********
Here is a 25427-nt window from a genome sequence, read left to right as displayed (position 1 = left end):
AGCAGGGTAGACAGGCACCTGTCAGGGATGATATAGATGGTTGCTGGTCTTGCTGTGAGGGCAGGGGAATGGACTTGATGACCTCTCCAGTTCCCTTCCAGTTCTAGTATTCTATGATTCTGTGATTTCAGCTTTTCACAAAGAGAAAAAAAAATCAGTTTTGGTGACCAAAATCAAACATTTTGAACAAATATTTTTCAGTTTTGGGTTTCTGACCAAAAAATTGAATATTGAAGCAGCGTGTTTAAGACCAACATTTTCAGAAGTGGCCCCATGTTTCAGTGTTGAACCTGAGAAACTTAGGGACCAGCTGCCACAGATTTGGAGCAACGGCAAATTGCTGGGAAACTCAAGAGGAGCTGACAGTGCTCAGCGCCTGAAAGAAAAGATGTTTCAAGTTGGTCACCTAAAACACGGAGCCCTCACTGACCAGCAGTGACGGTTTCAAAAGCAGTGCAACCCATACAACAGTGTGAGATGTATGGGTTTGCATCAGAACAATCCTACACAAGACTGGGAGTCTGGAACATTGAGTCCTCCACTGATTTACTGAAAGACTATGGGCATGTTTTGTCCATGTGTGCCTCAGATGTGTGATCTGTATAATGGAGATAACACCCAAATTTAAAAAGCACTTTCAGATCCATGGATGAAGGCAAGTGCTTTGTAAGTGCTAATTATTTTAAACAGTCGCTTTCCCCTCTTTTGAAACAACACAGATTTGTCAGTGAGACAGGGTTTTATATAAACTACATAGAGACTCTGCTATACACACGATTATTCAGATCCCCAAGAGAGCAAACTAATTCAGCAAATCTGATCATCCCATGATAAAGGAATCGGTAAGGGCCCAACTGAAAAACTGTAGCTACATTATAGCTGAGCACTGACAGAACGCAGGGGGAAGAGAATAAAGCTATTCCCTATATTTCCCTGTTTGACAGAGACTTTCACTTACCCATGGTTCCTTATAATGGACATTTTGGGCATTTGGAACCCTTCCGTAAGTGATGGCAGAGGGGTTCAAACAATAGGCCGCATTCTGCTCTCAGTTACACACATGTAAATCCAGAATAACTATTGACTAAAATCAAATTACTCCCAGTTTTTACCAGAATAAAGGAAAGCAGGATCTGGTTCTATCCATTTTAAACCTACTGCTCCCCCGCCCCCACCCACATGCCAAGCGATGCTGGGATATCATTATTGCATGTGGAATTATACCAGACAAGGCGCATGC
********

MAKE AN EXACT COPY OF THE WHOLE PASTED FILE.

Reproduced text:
Here is a 25427-nt window from a genome sequence, read left to right as displayed (position 1 = left end):
AGCAGGGTAGACAGGCACCTGTCAGGGATGATATAGATGGTTGCTGGTCTTGCTGTGAGGGCAGGGGAATGGACTTGATGACCTCTCCAGTTCCCTTCCAGTTCTAGTATTCTATGATTCTGTGATTTCAGCTTTTCACAAAGAGAAAAAAAAATCAGTTTTGGTGACCAAAATCAAACATTTTGAACAAATATTTTTCAGTTTTGGGTTTCTGACCAAAAAATTGAATATTGAAGCAGCGTGTTTAAGACCAACATTTTCAGAAGTGGCCCCATGTTTCAGTGTTGAACCTGAGAAACTTAGGGACCAGCTGCCACAGATTTGGAGCAACGGCAAATTGCTGGGAAACTCAAGAGGAGCTGACAGTGCTCAGCGCCTGAAAGAAAAGATGTTTCAAGTTGGTCACCTAAAACACGGAGCCCTCACTGACCAGCAGTGACGGTTTCAAAAGCAGTGCAACCCATACAACAGTGTGAGATGTATGGGTTTGCATCAGAACAATCCTACACAAGACTGGGAGTCTGGAACATTGAGTCCTCCACTGATTTACTGAAAGACTATGGGCATGTTTTGTCCATGTGTGCCTCAGATGTGTGATCTGTATAATGGAGATAACACCCAAATTTAAAAAGCACTTTCAGATCCATGGATGAAGGCAAGTGCTTTGTAAGTGCTAATTATTTTAAACAGTCGCTTTCCCCTCTTTTGAAACAACACAGATTTGTCAGTGAGACAGGGTTTTATATAAACTACATAGAGACTCTGCTATACACACGATTATTCAGATCCCCAAGAGAGCAAACTAATTCAGCAAATCTGATCATCCCATGATAAAGGAATCGGTAAGGGCCCAACTGAAAAACTGTAGCTACATTATAGCTGAGCACTGACAGAACGCAGGGGGAAGAGAATAAAGCTATTCCCTATATTTCCCTGTTTGACAGAGACTTTCACTTACCCATGGTTCCTTATAATGGACATTTTGGGCATTTGGAACCCTTCCGTAAGTGATGGCAGAGGGGTTCAAACAATAGGCCGCATTCTGCTCTCAGTTACACACATGTAAATCCAGAATAACTATTGACTAAAATCAAATTACTCCCAGTTTTTACCAGAATAAAGGAAAGCAGGATCTGGTTCTATCCATTTTAAACCTACTGCTCCCCCGCCCCCACCCACATGCCAAGCGATGCTGGGATATCATTATTGCATGTGGAATTATACCAGACAAGGCGCATGC